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Proposed river access point would be expensive to clean up

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Posted: Tuesday, September 20, 2011 12:00 am | Updated: 5:47 am, Tue Sep 20, 2011.

This is in response to the letter suggesting a kayak launch at city-owned property on the Mokelumne River (Sept. 8 by Mary Fuhs). There are some serious errors in the logic.

Although there have been some problems with transients, just ask the residents of River Meadows what might happen if the area were open to public access. We don't need another mess like the Woodbridge Regional Park. The calls to the police would probably triple if the parcel were to become an even greater magnet for unsupervised access.

She suggests that property values would go up, but I can't imagine how they would increase if there were 200 to 300 more vehicles routinely traveling through a quiet residential neighborhood; not to mention the problems of cars and trailers in an area where there is very limited parking.

The city has not been negligent by keeping this parcel closed. It has large quantities of lead in the ground from its use as a shooting range, as well as unknown quantities of battery acid, solvents, paints, tires and who knows what other hazardous waste when the property was a dump. It would be negligent for the city to open it under these conditions.

The city sold the property in the 1980s, but had to buy it back because of the contamination issues. The city cannot afford to pay the hundreds of thousands or perhaps millions of dollars that would be required to clean up the site, or the legal fees if lawsuits resulted from making it public access.

If opened, the parcel could be a real 4-D property — Drunks, Drugs, Debris and Dangerous!

Bart Morrison


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Welcome to the discussion.


  • Brian Dockter posted at 1:23 pm on Sat, Sep 24, 2011.

    Brian Dockter Posts: 2850

    Brad wrote:

    The city cannot afford to pay the hundreds of thousands or perhaps millions of dollars that would be required to clean up the site, or the legal fees if lawsuits resulted from making it public access.


    Sounds like the City of Lodi is more worried about someone or some group finding out how much contaminants there are in this location and how much of it has leeched into the river and the eco-system of the area. This is only speculation on my part. But, sooner or later, the City of Lodi will have to deal with the issue of these contaminants before they face a huge environmental lawsuit.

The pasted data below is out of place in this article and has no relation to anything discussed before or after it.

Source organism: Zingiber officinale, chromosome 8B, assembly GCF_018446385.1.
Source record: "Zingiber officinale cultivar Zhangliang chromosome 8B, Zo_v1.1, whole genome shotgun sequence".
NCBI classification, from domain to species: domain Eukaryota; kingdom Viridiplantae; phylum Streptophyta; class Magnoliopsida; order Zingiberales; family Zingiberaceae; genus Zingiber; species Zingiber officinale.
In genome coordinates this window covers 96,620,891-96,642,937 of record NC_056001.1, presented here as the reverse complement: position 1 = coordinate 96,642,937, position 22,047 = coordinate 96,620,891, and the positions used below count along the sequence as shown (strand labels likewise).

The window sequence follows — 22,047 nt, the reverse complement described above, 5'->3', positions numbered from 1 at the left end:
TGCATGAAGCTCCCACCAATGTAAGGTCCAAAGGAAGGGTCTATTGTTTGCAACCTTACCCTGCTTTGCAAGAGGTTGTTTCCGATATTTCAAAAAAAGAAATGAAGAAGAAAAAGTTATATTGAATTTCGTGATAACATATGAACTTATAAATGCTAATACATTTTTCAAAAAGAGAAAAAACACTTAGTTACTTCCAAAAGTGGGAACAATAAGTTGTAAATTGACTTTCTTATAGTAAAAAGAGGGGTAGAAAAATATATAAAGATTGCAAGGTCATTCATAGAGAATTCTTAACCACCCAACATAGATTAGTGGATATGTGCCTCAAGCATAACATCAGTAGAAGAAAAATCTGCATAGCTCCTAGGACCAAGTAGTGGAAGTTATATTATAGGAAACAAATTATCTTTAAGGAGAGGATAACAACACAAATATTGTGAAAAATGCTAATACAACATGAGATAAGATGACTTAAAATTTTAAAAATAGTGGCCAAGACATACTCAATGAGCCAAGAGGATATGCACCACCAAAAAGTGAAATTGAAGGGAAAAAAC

• Steve Schmidt posted at 5:55 pm on Wed, Sep 21, 2011.

    Steve Schmidt Posts: 2570

    Maybe they should turn it back into a rifle range. This town could use a good range and the ground is already contaminated.

  • Sunny Samuels posted at 8:51 am on Wed, Sep 21, 2011.

    Sunny Samuels Posts: 61

    When the river meadow residents moved in/bought their houses were they guaranteed that the public would have no river access? If not, they really have no reason to complain. Maybe one them should buy it and fence it up. As it sits, it is owned by the city of lodi and they will decide what is going to happen to it.

  • Joanne Bobin posted at 12:19 pm on Tue, Sep 20, 2011.

    Joanne Bobin Posts: 4488

    200-300 vehicles? Is this daily, "weekendly," weekly, monthly, yearly?

    Just curious - I have no stake in this issue.

  • Darrell Baumbach posted at 8:51 am on Tue, Sep 20, 2011.

    Darrell Baumbach Posts: 9405

    I think this is a great letter to address the concerns people have... what is in the proposal that addresses these potential problems. What remedies will Lodi put in writing that will prevent these things from happening? If their fears come true, what will the city of Lodi committ themselves to legally that will shift the consequences to the city instead of the home owners. Too many people would disrupt the homeowners. What guarantees would be offered from the city to avoid too many people? it is not enough to say there will be peace and quiet... how will it be enforced?

  • Mike Bennett posted at 4:22 am on Tue, Sep 20, 2011.

    mbennett Posts: 4

    Whoa, back up the hyperbole wagon pardner! 200 to 300 vehicles-they don't park that many at Lake Natomas kayak put in on a big weekend. You already have the drugs and drunks-how about phasing that type of use out. Again your focus is not based in fact. What about the positive aspects for the neighborhood. Resident access for those not blessed with river frontage, a low key well maintained and properly used park instead of an eyesore, the cleanup and/or cap of toxic waste(unknown at this time). Why not wait for testing and a draft plan?


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